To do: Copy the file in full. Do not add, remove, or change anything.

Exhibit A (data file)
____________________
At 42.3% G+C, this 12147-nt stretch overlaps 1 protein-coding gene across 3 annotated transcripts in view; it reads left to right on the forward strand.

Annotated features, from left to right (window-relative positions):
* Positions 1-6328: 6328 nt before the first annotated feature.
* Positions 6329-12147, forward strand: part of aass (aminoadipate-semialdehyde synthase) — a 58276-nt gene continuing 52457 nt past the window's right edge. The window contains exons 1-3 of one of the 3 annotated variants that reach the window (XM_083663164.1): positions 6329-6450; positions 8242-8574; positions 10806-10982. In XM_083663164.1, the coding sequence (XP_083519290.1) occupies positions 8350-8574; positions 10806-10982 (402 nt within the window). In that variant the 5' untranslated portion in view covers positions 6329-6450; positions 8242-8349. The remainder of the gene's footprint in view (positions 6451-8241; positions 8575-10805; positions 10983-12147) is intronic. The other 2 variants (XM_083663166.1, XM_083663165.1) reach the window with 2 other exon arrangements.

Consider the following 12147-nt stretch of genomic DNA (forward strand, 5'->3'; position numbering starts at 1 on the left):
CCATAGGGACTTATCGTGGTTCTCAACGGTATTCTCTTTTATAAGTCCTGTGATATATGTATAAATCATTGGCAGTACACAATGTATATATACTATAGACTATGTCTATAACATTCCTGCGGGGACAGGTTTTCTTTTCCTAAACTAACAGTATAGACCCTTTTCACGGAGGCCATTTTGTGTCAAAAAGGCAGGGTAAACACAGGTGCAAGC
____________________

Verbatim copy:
At 42.3% G+C, this 12147-nt stretch overlaps 1 protein-coding gene across 3 annotated transcripts in view; it reads left to right on the forward strand.

Annotated features, from left to right (window-relative positions):
* Positions 1-6328: 6328 nt before the first annotated feature.
* Positions 6329-12147, forward strand: part of aass (aminoadipate-semialdehyde synthase) — a 58276-nt gene continuing 52457 nt past the window's right edge. The window contains exons 1-3 of one of the 3 annotated variants that reach the window (XM_083663164.1): positions 6329-6450; positions 8242-8574; positions 10806-10982. In XM_083663164.1, the coding sequence (XP_083519290.1) occupies positions 8350-8574; positions 10806-10982 (402 nt within the window). In that variant the 5' untranslated portion in view covers positions 6329-6450; positions 8242-8349. The remainder of the gene's footprint in view (positions 6451-8241; positions 8575-10805; positions 10983-12147) is intronic. The other 2 variants (XM_083663166.1, XM_083663165.1) reach the window with 2 other exon arrangements.

Consider the following 12147-nt stretch of genomic DNA (forward strand, 5'->3'; position numbering starts at 1 on the left):
CCATAGGGACTTATCGTGGTTCTCAACGGTATTCTCTTTTATAAGTCCTGTGATATATGTATAAATCATTGGCAGTACACAATGTATATATACTATAGACTATGTCTATAACATTCCTGCGGGGACAGGTTTTCTTTTCCTAAACTAACAGTATAGACCCTTTTCACGGAGGCCATTTTGTGTCAAAAAGGCAGGGTAAACACAGGTGCAAGC